Napoli might be a slight overpay at $16 million, but like I said, if you have the money you sometimes overpay to get the player you want. Napoli has been consistent over his career, as he has never put up numbers below league average. He strikes out quite a bit, but his average (.259 career and 2013 average) and on base percentage (.357 career and .360 in 2013) are still solid, especially if you factor in his power numbers (.502 career slugging, .482 in 2013). He didn’t catch in 2013 because of some health problems. However, he seems more or less past those, and would make an ok backup catcher. He isn’t a defensive wizard by any means, but he would get the job done for the few games he would need to catch, and would open up a bench spot to be used elsewhere. Napoli would be yet another middle of the order presence, and rounds out what would make a great Rays lineup.

Starting Pitching ($54.2 Million)

1- David Price ($14.1 million)

2- Cliff Lee ($25 million)

3- James Shields ($13.5 million)

4- Matt Moore ($1 million)

5- Alex Cobb ($600,000)

With the now available funds, the rotation gets a huge upgrade, as the Rays would have the funds to have retained Shields an offseason ago, as well as add Cliff Lee. Price is a perennial Cy Young candidate, and would lead the rotation for years to come after the Rays extended him. Lee is a stud, and is worth every cent of the $25 million dollars he is receiving. He is getting older, but hasn’t shown many signs of wear yet, and would make a great 1-2 punch with Price. There are not too many pitchers that can match the durability and performance of Shields the last three years. With Yankee money, the Rays can afford to keep him rather than trade him to the Kansas City Royals (although it was still tempting because of how good a return the Rays received in that trade). Wil Myers cannot be on this team because Shields is retained, but when you can sign Matt Holliday and Jacoby Ellsbury, the impact of his loss is outweighed by the benefit of keeping Shields. Moore and Cobb are both young, but both could be potential Cy Young candidates down the line. With one more year of experience, they will be that much better, and figure to provide great value at around the league minimum. This would be by far the best rotation in the league.

Relief Pitching ($27.8 million)

Joe Nathan ($10 million)

Grant Balfour ($6 million)

Joel Peralta ($3 million)

Jake McGee ($1.5 million)

J.P. Howell ($4 million)

Tom Gorzelanny ($3 million)

Matt Albers ($2.3 million)

The thing about relievers is that they are so variable and many of the higher-paid ones are not worth the money they are making. This bullpen has a ton of names, but it is not so much better than what the Rays have put together in recent years. Nevertheless, this is a really good bullpen, and doesn’t even involve the Rays doing too much different from what they have already done. The main difference obviously is signing Nathan, but when you have the money, you can sign a big-name closer. Howell is brought back because he is a good value at $4 million to be a solid lefty, although he can also get righties out. Peralta gives solid production, and McGee is one of the best young left-handed relievers in the game. Both also come at bargain prices. Gorzelanny is a good swingman who comes at a decent price. Finally Albers, who has been solid the last two years, rounds out the bullpen. Overall, a quality bullpen put together at a pretty decent price.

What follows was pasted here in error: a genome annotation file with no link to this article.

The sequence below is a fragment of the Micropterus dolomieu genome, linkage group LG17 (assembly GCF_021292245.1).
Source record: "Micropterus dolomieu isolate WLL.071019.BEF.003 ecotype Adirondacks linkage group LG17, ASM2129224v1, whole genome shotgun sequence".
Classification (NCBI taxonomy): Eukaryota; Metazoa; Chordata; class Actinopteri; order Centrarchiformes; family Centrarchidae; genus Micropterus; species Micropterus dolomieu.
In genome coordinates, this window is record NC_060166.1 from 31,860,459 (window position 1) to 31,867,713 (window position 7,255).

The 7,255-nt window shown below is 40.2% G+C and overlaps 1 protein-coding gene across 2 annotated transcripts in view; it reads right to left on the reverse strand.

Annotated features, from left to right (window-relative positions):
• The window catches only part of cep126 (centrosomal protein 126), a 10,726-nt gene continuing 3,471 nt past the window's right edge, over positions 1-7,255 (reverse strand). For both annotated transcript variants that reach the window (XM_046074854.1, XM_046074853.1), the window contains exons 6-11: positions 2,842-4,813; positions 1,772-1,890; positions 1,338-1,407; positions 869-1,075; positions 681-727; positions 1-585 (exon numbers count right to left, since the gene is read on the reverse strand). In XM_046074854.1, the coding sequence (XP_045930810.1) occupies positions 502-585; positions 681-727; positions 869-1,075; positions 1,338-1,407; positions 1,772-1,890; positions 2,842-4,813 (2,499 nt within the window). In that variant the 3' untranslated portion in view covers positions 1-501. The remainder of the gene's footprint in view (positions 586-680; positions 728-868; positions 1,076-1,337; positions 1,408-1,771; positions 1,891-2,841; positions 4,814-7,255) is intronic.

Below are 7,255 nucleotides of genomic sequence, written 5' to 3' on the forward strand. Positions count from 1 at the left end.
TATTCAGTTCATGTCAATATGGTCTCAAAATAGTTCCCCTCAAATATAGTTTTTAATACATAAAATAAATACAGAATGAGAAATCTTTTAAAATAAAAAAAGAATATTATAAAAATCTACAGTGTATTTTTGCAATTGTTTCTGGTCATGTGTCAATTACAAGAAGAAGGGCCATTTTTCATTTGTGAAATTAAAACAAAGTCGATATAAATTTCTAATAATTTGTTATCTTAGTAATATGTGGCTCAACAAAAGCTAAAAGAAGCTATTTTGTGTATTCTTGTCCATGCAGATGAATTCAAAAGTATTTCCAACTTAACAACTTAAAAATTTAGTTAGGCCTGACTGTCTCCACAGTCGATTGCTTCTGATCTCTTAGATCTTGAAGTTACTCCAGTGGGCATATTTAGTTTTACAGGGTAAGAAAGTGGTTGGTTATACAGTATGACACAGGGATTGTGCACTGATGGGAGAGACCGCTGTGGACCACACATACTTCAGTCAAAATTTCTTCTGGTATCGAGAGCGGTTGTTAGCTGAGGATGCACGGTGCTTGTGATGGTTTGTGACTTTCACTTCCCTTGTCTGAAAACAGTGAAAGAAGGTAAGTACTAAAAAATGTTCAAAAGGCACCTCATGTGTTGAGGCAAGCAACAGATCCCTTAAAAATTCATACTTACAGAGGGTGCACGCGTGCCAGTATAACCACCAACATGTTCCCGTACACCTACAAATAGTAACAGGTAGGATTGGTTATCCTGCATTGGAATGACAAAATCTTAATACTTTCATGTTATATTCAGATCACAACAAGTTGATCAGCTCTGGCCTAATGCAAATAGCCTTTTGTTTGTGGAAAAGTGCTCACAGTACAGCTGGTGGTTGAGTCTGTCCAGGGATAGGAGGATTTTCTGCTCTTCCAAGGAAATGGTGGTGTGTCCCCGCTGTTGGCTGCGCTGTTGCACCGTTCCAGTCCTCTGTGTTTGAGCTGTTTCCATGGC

Bench ($13.4 million)

UT- Logan Forsythe ($600,000)

IF- Kelly Johnson ($3 million)

OF- David DeJesus ($4.8 million)

OF- Jonny Gomes ($5 million)

Overall, this is a solid bench that would get the job done. I like both Forsythe quite a bit, and despite his struggles in 2013 due to him dealing with plantar fasciitis, he is a versatile fielder with a good bat. Johnson doesn’t have the defense that Forsythe does, but he provides decent left-handed pop off the bench and can play second, third, and left field as well. DeJesus is a quality player that this righties really well and plays decent defense. He would be a good option to spell Jennings in left when a tough right handed pitcher is on the mound, and he is also capable of playing centerfield. Gomes would be the resident lefty masher. Overall, this bench is solid, and has a good combination of defense, pop, and versatility.

In total, I spent $196.3 million to field this team. Of course, that is ridiculous for most teams, but the Yankees always are around this number, so it would be realistic for them. There are quite a few reasons why this is not realistic, but this is a great way to imagine just how good the Rays could be with some more money to spend on free agents and retain their own players. What if the Rays ran the organization exactly the same way that they do now, but they could afford to sign a Holliday or a Fielder every now and again? The Rays are already likely to win 90+ games in 2014–imagine how many games they could win with an additional $30-$40 million in funding each year, let alone an extra $100-130 million! This shows us truly how well Andrew Friedman runs the Tampa Bay Rays, and puts perspective on just how good the Rays could be with addition funds. Maybe some day the Rays will be able to increase their spending and become that much scarier as an organization.